Bishops, Apologists, and Martyrs (Introduction to Western Civilization 5.8)

In the beginning of the second century, Christianity found itself in a state of crisis. Christian believers, who all together are called “the Church,” found themselves threatened both from the outside as well as from the inside. From the outside, Christians were threatened by the Roman government and others who were very hostile to the message of Christianity. Inside of the Church, there were people who were beginning to teach different things from what the apostles had taught and were dividing Christians into different groups. The last of the apostles died at the end of the first century, so there was no longer anyone around who had known Jesus himself. A new generation of Christians began to take the positions of leadership in the Church to help it through this troubling time. These people are called the bishops, the apologists, and the martyrs.

The greatest problem facing the Church from inside Christianity was the rise of a variety of groups who had different beliefs and practices than other Christians did. The early Christians used the word “heresy” to refer to ideas that were different from those taught by the rest of the Church.

The Church needed leaders to decide what should and should not be believed by Christians, so they turned to their bishops. The word bishop comes from a Greek word that means “overseer” or “supervisor.” It was the job of the bishops to oversee and supervise the Church. The first bishops, Christians believed, had been chosen by the apostles. These bishops then chose other outstanding Christians to be new bishops. Each city had its own bishop to lead the church in that city. Some bishops of very large and important cities, such Alexandria in Egypt, Antioch in Asia Minor, and Jerusalem, were looked to as leaders even by other bishops. The bishop of Rome, the capital city of the Roman Empire, was especially important.

From the outside, the Church faced the threat of persecution by Roman authorities. Most upper-class Roman men did not like the message of Christianity. They thought it was dangerous for the Christians to tell women, slaves, and poor people that they were equal to rich men. They also thought the Christians were wrong not to worship the Roman gods. They believed the Roman gods would get angry with the people of Rome and punish them. Many Christians were tortured or even put to death by the Romans. A person who dies for their religious beliefs is called a martyr.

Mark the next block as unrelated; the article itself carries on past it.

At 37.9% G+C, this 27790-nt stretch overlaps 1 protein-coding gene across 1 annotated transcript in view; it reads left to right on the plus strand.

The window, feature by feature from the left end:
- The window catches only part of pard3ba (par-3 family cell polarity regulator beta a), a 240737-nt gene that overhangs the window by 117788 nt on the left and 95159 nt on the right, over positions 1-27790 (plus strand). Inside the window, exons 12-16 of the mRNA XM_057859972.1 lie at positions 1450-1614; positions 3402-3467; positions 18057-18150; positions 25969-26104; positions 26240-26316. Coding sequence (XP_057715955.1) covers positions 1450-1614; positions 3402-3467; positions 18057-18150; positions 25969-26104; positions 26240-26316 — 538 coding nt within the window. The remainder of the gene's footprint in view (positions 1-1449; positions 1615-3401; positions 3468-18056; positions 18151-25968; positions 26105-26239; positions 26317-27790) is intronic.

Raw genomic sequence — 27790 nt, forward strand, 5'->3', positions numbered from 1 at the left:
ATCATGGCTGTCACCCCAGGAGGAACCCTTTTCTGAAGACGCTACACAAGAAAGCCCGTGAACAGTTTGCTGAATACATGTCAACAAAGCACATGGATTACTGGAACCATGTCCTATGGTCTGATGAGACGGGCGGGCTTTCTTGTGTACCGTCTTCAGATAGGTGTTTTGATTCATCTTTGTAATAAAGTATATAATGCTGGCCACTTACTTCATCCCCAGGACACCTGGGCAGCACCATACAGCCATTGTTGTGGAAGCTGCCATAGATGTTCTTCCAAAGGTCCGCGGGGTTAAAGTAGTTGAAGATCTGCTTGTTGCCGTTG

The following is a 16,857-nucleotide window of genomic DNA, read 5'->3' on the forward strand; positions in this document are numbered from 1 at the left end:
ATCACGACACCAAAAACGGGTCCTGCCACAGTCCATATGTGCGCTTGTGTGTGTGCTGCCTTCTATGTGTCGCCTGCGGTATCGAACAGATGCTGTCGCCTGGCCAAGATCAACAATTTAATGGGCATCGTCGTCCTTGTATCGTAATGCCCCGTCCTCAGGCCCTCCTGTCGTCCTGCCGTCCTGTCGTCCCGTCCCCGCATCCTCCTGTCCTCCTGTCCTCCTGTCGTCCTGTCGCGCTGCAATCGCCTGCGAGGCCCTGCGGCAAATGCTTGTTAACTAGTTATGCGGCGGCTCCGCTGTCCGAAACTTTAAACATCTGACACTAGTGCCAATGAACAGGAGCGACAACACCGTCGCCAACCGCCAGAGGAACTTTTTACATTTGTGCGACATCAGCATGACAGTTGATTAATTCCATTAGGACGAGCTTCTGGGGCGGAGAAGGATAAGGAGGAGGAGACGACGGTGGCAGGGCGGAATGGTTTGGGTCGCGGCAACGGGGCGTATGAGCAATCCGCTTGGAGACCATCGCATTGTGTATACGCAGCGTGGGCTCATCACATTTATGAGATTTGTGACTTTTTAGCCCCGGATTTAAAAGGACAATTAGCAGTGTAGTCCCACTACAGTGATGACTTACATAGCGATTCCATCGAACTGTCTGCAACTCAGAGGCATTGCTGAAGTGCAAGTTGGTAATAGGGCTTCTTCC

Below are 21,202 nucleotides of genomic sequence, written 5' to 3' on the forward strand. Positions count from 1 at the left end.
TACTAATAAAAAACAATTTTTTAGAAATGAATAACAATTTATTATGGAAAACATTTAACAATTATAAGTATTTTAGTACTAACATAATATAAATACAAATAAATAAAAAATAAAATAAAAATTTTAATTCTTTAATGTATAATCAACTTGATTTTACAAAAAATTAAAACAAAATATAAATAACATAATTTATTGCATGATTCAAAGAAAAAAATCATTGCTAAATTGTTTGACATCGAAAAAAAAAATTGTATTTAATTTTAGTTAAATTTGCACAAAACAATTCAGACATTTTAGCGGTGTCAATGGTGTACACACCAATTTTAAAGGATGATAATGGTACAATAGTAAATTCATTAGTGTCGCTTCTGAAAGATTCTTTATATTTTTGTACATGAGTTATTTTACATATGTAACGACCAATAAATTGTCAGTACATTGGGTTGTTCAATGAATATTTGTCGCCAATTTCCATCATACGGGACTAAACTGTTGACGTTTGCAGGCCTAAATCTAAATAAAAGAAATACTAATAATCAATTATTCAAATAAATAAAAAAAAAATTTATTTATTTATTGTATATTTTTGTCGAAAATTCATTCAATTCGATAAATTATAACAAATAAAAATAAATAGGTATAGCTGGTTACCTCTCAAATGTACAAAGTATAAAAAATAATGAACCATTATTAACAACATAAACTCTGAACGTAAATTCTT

The first Roman emperor to persecute Christians was Nero. When a fire in Rome destroyed much the city, Nero blamed the Christians for setting the fire. He ordered Christians throughout the city of Rome put to death. Among the Christians martyred by orders from Nero were the leader of the apostles, Peter, and the apostle who wrote most of the New Testament, Paul. In fact, all of the apostles except John were eventually martyred. Later Roman emperors continued to persecute the Christians for almost 300 years.

Christians who were very educated tried to reason with the powerful Romans who were persecuting Christians by explaining Christian beliefs to them. These people, called apologists, wrote letters and books telling the Romans what Christians believed and trying to persuade them that Christianity was not dangerous to the Roman Empire. The Romans told many rumors about Christians doing bad things. The apologists tried to show why these rumors were wrong.

While most Romans thought the Christians were crazy for choosing to die rather than worship the Roman gods, many Romans were very impressed by how willing Christians were to suffer for their faith and become martyrs. By being willing to die for their beliefs, the Christians convinced many Romans to decide to become Christians as well. Through their work the bishops and the apologists defended the Church against those attacked it from outside as well as those on the inside who wanted beliefs to change. As a result, the Christian Church grew and became stronger even during these tough times.

 

Review Questions

  1. What two threats were Christians facing from the inside and outside?
  1. What is a bishop?
  1. What is a martyr?
  1. What is an apologist?

 

Vocabulary Words

Heresy – beliefs that are different from the accepted opinions of the Church

Persecution – mistreating someone because of their religious beliefs

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